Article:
If I were to follow you over a week, what would I see you do at work? Please give details of all the things you actually do.
1. Mentoring my student researchers and thus preparing the next generation of psychological researchers who will work in the arena of HIV prevention; this includes working on manuscripts and dissertations and helping them evolve their own independent line of work.
2. Presenting at local and national conferences and community-based organizations to disseminate findings of our work as soon as possible so that it is most useful to the communities affected by HIV.
3. Applying for grants to numerous organizations to keep our work funded.
4. Supervising interns at our research site CHIBPS.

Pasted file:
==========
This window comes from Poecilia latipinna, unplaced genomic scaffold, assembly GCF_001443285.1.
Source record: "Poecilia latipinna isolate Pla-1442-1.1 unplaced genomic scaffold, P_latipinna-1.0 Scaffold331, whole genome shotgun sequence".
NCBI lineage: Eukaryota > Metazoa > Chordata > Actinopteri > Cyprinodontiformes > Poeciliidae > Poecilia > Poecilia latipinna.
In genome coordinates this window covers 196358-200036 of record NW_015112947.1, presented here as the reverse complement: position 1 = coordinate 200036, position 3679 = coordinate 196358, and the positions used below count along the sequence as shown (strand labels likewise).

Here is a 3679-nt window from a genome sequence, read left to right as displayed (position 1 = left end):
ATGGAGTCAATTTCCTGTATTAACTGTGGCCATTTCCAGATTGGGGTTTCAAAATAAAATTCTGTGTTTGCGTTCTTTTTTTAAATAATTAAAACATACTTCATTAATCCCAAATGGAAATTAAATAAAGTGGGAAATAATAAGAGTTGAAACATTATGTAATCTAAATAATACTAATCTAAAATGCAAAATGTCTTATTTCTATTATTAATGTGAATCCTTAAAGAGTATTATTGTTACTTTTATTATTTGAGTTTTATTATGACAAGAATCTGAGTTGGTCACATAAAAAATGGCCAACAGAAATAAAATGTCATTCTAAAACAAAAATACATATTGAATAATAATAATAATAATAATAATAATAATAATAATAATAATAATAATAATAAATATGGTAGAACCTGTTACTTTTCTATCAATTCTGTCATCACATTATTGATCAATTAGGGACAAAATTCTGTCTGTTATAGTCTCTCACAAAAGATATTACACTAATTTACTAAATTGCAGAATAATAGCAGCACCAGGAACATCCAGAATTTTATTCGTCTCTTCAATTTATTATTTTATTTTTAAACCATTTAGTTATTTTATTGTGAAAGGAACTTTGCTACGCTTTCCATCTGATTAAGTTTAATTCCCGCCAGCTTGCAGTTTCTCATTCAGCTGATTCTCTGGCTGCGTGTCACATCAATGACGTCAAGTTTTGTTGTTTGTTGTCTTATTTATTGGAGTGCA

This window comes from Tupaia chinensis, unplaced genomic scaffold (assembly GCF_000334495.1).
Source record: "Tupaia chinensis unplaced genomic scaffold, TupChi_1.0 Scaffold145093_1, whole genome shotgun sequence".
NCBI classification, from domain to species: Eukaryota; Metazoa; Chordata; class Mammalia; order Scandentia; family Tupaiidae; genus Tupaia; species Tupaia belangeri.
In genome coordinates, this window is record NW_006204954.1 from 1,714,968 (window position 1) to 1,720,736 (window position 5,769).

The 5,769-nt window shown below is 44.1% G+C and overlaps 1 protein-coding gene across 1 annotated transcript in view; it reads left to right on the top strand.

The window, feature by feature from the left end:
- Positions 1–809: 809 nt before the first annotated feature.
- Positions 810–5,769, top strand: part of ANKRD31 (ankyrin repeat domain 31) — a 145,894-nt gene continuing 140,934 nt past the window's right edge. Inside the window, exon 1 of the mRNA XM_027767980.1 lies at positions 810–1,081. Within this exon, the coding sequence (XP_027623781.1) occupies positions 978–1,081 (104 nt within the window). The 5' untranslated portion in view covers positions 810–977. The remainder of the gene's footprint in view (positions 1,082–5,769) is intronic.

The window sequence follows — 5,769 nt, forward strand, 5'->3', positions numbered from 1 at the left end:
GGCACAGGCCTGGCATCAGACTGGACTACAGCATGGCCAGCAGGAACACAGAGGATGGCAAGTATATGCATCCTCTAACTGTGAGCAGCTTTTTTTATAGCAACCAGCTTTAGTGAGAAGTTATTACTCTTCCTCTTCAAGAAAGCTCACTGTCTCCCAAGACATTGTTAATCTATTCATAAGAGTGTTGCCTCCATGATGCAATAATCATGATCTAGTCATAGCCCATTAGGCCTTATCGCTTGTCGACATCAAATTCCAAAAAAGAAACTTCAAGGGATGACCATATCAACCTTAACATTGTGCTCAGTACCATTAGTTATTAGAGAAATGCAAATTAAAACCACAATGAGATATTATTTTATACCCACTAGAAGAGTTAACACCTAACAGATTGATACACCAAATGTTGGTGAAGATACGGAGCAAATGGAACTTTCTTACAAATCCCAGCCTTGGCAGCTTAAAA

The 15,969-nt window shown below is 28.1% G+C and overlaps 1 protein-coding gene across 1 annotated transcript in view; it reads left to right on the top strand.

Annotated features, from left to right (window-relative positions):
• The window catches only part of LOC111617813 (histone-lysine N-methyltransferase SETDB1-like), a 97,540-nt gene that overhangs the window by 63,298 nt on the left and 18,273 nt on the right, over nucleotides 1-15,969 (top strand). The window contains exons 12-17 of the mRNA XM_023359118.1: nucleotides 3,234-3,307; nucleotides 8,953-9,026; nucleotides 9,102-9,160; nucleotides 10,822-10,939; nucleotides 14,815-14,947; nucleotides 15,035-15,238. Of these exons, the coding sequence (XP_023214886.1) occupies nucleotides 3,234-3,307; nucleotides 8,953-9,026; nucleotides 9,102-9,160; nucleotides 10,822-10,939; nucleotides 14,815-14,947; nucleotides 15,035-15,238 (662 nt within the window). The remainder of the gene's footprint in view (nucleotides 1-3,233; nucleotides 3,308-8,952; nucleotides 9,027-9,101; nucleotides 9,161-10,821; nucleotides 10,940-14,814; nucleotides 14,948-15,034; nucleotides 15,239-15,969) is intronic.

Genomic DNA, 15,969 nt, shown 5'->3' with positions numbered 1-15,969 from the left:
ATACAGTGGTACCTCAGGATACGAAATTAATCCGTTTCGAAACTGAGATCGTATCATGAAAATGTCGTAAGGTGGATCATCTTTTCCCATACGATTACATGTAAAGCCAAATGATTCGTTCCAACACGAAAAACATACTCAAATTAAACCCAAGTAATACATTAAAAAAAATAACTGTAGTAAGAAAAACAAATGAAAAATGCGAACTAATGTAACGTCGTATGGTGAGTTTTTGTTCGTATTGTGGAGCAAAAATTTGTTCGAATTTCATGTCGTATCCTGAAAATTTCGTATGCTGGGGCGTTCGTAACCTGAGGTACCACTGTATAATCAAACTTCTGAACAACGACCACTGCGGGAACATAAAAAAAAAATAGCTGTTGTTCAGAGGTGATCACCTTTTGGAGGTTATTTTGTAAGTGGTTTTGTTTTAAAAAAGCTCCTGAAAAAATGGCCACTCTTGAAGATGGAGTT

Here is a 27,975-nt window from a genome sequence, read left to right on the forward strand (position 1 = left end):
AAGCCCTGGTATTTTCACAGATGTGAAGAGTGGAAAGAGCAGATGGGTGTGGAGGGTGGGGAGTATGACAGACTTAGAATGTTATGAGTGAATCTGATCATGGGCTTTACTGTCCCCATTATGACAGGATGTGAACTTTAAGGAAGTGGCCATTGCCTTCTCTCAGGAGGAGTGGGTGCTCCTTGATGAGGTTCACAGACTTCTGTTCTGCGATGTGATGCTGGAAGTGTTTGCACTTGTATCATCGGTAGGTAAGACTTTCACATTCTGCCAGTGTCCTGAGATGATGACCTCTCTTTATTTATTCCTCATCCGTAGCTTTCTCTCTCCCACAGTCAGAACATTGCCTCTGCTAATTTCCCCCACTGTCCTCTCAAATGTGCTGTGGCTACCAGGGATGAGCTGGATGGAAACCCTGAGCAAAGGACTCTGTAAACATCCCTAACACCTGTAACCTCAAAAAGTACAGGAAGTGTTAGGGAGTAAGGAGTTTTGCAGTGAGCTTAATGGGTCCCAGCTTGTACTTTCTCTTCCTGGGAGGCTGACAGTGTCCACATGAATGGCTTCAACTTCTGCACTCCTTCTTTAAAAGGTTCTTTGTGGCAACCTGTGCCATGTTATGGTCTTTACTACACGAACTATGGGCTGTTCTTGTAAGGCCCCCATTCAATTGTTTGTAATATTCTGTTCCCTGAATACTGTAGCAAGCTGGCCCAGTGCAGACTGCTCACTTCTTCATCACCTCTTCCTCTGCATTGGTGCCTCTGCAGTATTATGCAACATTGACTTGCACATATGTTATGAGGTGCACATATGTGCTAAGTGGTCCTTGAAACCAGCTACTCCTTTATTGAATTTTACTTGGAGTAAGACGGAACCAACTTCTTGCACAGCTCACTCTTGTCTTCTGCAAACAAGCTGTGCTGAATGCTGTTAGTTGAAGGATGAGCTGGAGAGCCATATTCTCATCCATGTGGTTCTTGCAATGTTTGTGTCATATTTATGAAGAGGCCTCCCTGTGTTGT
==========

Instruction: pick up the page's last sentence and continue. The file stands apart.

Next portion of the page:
5. Conducting media interviews to disseminate findings.
6. Preparing manuscripts for both scholarly and popular press publications.
7. Brainstorming with my research team about our current projects under way and our future work. My team consists of graduate-level student researchers and undergraduate student interns; at present, my research team consists of 10 student researchers and 15 student interns.
8. Seeking collaborations with other colleagues across my university to expand the vision of our work.
9. Serving on grant and editorial board review committees.
10. Seeking collaborations with community organizations.
11. As a faculty member of the Department of Applied Psychology at NYU, I wear many hats: chair of the department of 29 faculty and numerous programs; director of my center -- CHIBPS, which was formerly known as CHEST NYU; teaching courses in applied methodology, health and human development and HIV prevention and counseling.
What do you think has been the most successful way to get people to minimize their sexual risk taking?